A12 Tables A2 and A3 detail how crimes and offences, and sentence type have been grouped in this bulletin.
Table A2 Crime Groupings for Convictions and Reconvictions
|Crime category||Crimes and offences included|
|Violent crime||Murder, culpable homicide, attempted murder, serious assault, robbery, common assault, death involving a motor vehicle, other violence.|
|Sexual crime||Sexual crime includes sexual assault and other sexual crimes. |
|Prostitution||Procuration (excluding homosexual acts); brothel keeping; immoral traffic; offences related to prostitution; procuration of homosexual acts; procuration of sexual services from children under 18; and soliciting services of a person engaged in prostitution.|
|Dishonesty||Housebreaking, theft by opening lockfast places, theft of motor vehicle, other theft, fraud, other crimes of dishonesty and social security offences.|
|Criminal damage||Fire-raising, vandalism.|
|Drug offences||Illegal importation, supply or possession of drugs, other drug offences.|
|Breach of the peace||Breach of the peace, racially aggravated harassment, racially aggravated conduct, threatening or abusive behaviour, offence of stalking, offensive behaviour at football, and threatening communications (under the Offensive Behaviour at Football and Threatening Communication Scotland Act 2012).|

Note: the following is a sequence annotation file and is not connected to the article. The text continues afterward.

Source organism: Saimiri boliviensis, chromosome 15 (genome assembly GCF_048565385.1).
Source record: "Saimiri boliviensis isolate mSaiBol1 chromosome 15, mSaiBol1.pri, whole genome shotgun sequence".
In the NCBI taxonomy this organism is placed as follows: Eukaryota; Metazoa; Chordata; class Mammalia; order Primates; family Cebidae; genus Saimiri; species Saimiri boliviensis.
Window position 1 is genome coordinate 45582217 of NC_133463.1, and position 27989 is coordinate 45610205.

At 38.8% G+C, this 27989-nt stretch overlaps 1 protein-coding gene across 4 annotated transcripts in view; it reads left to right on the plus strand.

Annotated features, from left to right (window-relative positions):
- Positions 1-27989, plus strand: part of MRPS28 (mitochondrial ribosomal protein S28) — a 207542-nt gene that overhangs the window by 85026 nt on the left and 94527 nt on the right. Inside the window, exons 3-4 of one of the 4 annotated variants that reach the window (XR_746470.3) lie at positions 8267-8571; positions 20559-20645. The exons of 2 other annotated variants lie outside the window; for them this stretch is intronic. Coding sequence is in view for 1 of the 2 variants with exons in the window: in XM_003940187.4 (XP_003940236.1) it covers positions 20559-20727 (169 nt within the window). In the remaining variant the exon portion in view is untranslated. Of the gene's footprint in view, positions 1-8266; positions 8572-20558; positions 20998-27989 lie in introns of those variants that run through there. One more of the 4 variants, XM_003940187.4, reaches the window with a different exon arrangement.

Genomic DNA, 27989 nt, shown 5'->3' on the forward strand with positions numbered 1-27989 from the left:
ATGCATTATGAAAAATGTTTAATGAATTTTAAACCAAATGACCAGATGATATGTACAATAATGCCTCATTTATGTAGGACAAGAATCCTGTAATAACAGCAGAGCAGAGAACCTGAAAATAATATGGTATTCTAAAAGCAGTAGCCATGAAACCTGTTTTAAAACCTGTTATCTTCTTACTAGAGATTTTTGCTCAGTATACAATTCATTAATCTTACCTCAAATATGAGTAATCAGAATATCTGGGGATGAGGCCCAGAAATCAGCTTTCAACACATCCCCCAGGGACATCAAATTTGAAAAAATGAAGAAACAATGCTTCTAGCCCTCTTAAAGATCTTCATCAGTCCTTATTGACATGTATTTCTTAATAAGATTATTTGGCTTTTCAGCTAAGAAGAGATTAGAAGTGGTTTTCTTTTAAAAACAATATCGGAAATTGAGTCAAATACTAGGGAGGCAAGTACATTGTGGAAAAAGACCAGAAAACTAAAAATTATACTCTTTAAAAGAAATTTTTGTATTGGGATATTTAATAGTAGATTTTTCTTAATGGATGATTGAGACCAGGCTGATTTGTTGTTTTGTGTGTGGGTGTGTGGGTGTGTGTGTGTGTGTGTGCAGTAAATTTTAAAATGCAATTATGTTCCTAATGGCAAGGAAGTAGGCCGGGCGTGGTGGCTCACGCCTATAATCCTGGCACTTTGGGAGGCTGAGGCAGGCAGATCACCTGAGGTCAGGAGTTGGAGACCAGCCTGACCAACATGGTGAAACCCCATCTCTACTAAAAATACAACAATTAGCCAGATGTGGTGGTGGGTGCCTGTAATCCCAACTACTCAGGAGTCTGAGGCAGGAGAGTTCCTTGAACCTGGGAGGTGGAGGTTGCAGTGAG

|Other crimes and offences||Crimes against public justice, (breach of sexual offender order and breach of sexual harm order are included in crimes against public justice), handling offensive weapons (in possession of an offensive weapon; having in a public place an article with a blade or point, and restriction of weapons), miscellaneous firearm offences, other crimes and offences (not elsewhere specified).|
|Serious violent crime||As per violent crime, but including only those convictions which took place in the high court or a sheriff solemn court.|
|Serious crime||All convictions which took place in the high court or in a sheriff solemn court, and any other convictions for serious assault, robbery, possession of a firearm with intent to endanger life etc., abduction, attempted rape and indecent assault.|
Table A3 Sentence groupings
|Sentence category||Sentences included|
|Custody||Custodial sentence to prison, young offender’s institution, or child detention, orders for lifelong restriction. Life and indeterminate sentences are excluded. Also includes Supervised Release Orders and Extended Sentences in Table 9 and Table 19.|
|SRO||Supervised Release Order|
|CPO||Community Payback Order|
|Legacy community order||Probation Order (with or without CSO or RLO), or Community Service Order|
|DTTO||Drug Treatment and Testing Order|
|RLO||Restriction of Liberty Order|
|Monetary||Fine, compensation order|